Anicle26.04,supra,should beconsidered.Anaccused may be "toO poortoemploycounsel" to represem him andyet notbe completely
destitute.Anaccused mayhavesomeavailable funds, butnotenoughtosecurecounsel inviewofthenatureofthechargependingagainst
Harriel v. State, 572 S.W2d 535 (Tex.Cr.App. 1978). [HJe was able to obtain a $5,000 surety bond to secure his release from jail
pendingtrial.Theabilitytosecuresuchabondis not,standingalone,sufficienttowarrantarefusal toappointcounsel [citationomined],
butmay be considered by the trial court in determiningwhetheran accused is indigent.
Ex Parte King, 550S.W2d69l (Tex.Cr.App. 1977). [AJ determination [ofindigency] mustbe made pursuanttoArricle26.04,supra,
before the trial itselfeven though an accused is free on bail.
Stearnes v. Clinton, 780S.W.2d 216 (Tex.Cr.App. 1989)(en banc). Oncecounsel has been validly appointed to representan indigent
defendantand the parriesenterintoan attorney-cliem relationship it is no less inviolate than ifcounsel is retained.
[T]he power ofthe trial coun to appoim counsel to represent indigent defendants does not carry with it the concomitant power to
removecounsel athis discretionary whim.
Buntion v. Harmon, 827S.W.2d 945(Tex.Cr.App. 1992)(en banc).Althoughan indigemdefendantdoes nothavethe righttocounsel
ofhis own choosing, oncecounsel is appoimed, the trial judge is obliged to respect the attorney-client relationship created through the
appointment.Theanorney-client relationshipberweenappointedcounselandan indigentdefendantis no lessinviolatethan ifcounsel is
November/ December 1999 DOCKET CALL 7
A Defendant's Danger to the
Community:Nota BasistoDeny
Bond in ManyFederal Criminal
Imagine the following scenario. You are
called into magistrate court for a detention
hearing. The defendant is charged with
being a felon in possession of a firearm. He
has two prior felony convictions, one for
drug dealing and another for car theft. He
also has numerous prior unadjudica ted
;lfl'ests for assault and one dismi ssed murder
charge. There is al so evidence that the
defendant is a curren t gang member. The
defendant is a life-long resident of the local
community, and there is no evidence that
he is a risk of flight. The police found a gun
in his car during a routine traffic srop. When
the po,lice discovered that he was a felon, the
case was referred to the ATF for federal
What do yo u think the defendanr's
chances of a bond are? Based on most
attorneys' exper iences in federal court
throughout the various divisions of the
Suuthern District ofTexas, the answer would
appear to be slim-to-none. Many magistrate
judges and district judges have detained such
dl:fendants based solely on their "danger ro
the community," a purported basis for
detention in such cases under the bail statute,
18 U.s.c. 3142.
However, despite the widespread practice
of detaining any and all defendan ts where
there is strong evidence of their
dangerousness to the community, the Fifth
Circuit has held that bond is auromatic in
many CJses, norwithstanding a defendant's
obvious dangerousness. See United States v.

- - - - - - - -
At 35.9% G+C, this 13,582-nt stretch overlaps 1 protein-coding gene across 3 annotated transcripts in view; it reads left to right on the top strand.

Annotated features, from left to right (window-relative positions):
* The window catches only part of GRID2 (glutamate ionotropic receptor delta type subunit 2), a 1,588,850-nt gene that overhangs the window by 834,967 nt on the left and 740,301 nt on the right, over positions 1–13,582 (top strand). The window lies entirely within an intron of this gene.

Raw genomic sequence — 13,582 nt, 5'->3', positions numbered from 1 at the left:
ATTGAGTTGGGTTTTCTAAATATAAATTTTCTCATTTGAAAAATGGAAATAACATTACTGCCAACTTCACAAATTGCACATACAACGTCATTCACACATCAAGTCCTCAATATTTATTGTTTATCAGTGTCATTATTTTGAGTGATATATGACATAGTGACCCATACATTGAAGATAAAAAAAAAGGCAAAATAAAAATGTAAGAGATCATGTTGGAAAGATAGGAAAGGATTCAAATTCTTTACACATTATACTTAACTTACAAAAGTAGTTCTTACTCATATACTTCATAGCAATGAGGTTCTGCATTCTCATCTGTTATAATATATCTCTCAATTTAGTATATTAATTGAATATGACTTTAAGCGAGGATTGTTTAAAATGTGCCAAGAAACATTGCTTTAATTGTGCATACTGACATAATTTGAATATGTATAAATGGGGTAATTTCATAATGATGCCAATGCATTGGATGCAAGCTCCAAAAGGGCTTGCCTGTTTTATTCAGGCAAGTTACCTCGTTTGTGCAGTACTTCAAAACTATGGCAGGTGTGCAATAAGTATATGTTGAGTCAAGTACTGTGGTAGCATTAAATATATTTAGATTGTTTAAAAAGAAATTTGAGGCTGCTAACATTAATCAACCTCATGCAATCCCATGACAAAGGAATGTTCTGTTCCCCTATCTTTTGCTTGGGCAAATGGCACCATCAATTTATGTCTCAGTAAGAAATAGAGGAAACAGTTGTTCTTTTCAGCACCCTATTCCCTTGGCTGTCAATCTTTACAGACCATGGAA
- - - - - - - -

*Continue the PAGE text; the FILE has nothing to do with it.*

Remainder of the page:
B.),rd, 969 F. 2d 106 (5th Ci r. 1992) . Fot
unknown reasons, Byrd is regularly
overlooked by practitioners and judges alike.
In Byrd, the district court det ained a
defendant with no prior Record, who was
charged with child pornography, based on
evidence of his danger ro the community.
The Fifth Circuit reversed the district court
on the ground that the detention statute, 18
U.s.c. 3 142, permits detention based on
a detendant's danger to the community in
cases involving: (I) a charge involving a
"crime of violence"; (2) a charge for which
the maximum punishment is a life sentence
or a death sentence; (3) a drug charge where
the maxi mum sentence is at least ten years;
or (4) any felony case where a defendant's
prio r record in c ludes two or more
co nvic tio ns (state or federal) for th e
foregoing types of offenses. Byrd, 969 F.2d
at 109-10.
A court may also properly consi der a
defendant's d a ngerous ness if the
Government presents convincing evidence
that the defendant is a ri sk of flight , will
obstruct just ice, or tamper with a witness or
juror if released on bond. Id.
The Fifth Circuit was clear that a
defendan t's dangerousness is relevan t to
detention only in these certain class es of
cases: "There can be no doubt that [18
U.s.c. 3142) clearly favors nondetention.
. . . [DJetention can be ordered only in
certain designated a nd limited
circumstances, irrespective of whether the
defendant's release may jeopardize public
safety." Byrd, 969 F.2d at 109-110.
Therefore, in federal criminal cases not
involving serious drug charges or crimes of
violence--e.g., most federal firearms charges,
alien smuggling cases, theft or fraud cases-
a defendant is auromatically entitled to bond
if he does not have at least two prior
convictions for serious drug or violent
(Postscript: For a good pri mer on federal
bail law, see Hon. Bruce D. Pringle, Bail and
Detention in Federal Criminal Cases, 22
Colorado Lawyer 913 (May 1993) (avai lable
An Important Reminder to
in-Possession Cases: Always
Rights HaveBeen Restored
During the last sixth months, the Houston
office of the Federal Publ ic Defender has had
rwo indi c tments charging violations of 18
U.s.c. 922(g)( 1) dismissed on the ground
that the rwo defendants' civil rights had been
restored in their respective states of
conviction (Ohio and Michigan) and, thus,
that the defendants were not "felons" under
federal law. The law is well-established that
a defendant is not a "felon" for purposes of
the federal firearms statutes if: (I) sometime
prior to hi s alleged Iy unlawful possession of
a firearm, he had "all or essentially all" of his